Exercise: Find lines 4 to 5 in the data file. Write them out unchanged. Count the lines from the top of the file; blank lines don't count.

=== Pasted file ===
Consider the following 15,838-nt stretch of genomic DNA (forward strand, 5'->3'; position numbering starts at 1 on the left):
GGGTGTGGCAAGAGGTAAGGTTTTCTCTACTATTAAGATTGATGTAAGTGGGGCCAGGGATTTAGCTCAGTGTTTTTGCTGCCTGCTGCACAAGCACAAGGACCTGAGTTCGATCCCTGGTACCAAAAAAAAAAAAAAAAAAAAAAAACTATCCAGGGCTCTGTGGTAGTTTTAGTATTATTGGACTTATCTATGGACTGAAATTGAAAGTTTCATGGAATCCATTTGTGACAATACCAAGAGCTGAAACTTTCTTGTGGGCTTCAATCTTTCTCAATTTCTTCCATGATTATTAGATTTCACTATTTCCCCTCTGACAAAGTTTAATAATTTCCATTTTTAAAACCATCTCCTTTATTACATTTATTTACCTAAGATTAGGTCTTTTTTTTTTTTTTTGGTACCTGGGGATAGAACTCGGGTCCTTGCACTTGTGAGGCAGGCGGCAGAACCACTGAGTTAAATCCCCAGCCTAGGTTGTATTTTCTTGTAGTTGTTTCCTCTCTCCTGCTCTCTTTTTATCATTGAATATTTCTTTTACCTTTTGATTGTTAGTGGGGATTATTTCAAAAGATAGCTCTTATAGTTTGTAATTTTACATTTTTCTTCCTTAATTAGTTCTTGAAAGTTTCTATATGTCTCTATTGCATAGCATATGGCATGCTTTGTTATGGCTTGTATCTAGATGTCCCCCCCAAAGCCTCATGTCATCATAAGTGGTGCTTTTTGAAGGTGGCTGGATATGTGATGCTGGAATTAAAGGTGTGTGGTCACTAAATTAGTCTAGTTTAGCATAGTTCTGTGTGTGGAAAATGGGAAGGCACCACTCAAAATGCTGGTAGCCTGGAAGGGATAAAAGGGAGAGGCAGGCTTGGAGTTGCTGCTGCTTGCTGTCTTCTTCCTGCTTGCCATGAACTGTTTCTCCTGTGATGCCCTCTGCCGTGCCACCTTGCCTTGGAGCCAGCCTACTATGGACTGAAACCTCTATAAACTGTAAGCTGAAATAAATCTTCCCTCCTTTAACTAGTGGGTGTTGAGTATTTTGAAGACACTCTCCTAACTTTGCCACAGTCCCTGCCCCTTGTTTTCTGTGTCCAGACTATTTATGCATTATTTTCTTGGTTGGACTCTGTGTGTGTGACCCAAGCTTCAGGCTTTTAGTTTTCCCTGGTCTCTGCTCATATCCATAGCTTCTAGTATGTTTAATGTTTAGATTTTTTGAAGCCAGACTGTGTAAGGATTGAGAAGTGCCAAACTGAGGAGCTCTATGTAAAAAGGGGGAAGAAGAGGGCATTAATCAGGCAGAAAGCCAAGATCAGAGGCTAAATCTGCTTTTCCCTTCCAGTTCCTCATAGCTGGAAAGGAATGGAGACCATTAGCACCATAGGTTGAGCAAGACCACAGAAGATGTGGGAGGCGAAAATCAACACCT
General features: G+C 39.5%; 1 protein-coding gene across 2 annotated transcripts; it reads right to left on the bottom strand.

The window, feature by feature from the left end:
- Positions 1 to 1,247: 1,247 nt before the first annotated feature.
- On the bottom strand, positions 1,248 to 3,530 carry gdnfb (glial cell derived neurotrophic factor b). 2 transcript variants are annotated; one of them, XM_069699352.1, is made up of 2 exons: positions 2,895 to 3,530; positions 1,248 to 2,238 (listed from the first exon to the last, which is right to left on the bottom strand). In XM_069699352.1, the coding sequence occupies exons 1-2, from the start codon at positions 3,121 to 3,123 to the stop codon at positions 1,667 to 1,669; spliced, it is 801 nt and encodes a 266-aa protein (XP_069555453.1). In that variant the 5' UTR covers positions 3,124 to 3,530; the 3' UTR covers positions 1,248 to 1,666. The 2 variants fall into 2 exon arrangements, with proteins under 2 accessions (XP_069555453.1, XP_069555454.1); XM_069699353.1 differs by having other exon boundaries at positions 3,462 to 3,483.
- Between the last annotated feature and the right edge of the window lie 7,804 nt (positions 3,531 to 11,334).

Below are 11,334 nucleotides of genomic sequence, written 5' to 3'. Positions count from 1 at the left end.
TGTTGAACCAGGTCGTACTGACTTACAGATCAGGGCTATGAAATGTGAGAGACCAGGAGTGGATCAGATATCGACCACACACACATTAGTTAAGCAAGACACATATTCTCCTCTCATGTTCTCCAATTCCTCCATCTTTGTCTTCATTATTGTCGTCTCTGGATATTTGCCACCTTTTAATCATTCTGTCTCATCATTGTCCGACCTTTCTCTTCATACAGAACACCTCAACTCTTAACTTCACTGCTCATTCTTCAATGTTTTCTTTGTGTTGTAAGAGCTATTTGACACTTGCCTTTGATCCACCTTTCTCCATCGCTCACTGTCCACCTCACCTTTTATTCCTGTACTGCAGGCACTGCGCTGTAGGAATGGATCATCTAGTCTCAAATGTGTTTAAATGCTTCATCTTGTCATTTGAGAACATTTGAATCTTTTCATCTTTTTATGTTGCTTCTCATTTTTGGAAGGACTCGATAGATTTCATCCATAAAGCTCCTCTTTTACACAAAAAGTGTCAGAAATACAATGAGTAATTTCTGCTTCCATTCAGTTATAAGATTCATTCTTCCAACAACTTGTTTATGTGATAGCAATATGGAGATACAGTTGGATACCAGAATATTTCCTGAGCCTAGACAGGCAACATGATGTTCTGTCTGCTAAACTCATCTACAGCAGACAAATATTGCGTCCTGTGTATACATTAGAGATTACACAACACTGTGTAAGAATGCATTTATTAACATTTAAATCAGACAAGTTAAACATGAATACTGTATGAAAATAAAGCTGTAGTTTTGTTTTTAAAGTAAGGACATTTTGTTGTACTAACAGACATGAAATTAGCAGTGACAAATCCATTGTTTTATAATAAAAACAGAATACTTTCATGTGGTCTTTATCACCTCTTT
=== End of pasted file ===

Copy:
The window, feature by feature from the left end:
- Positions 1 to 1,247: 1,247 nt before the first annotated feature.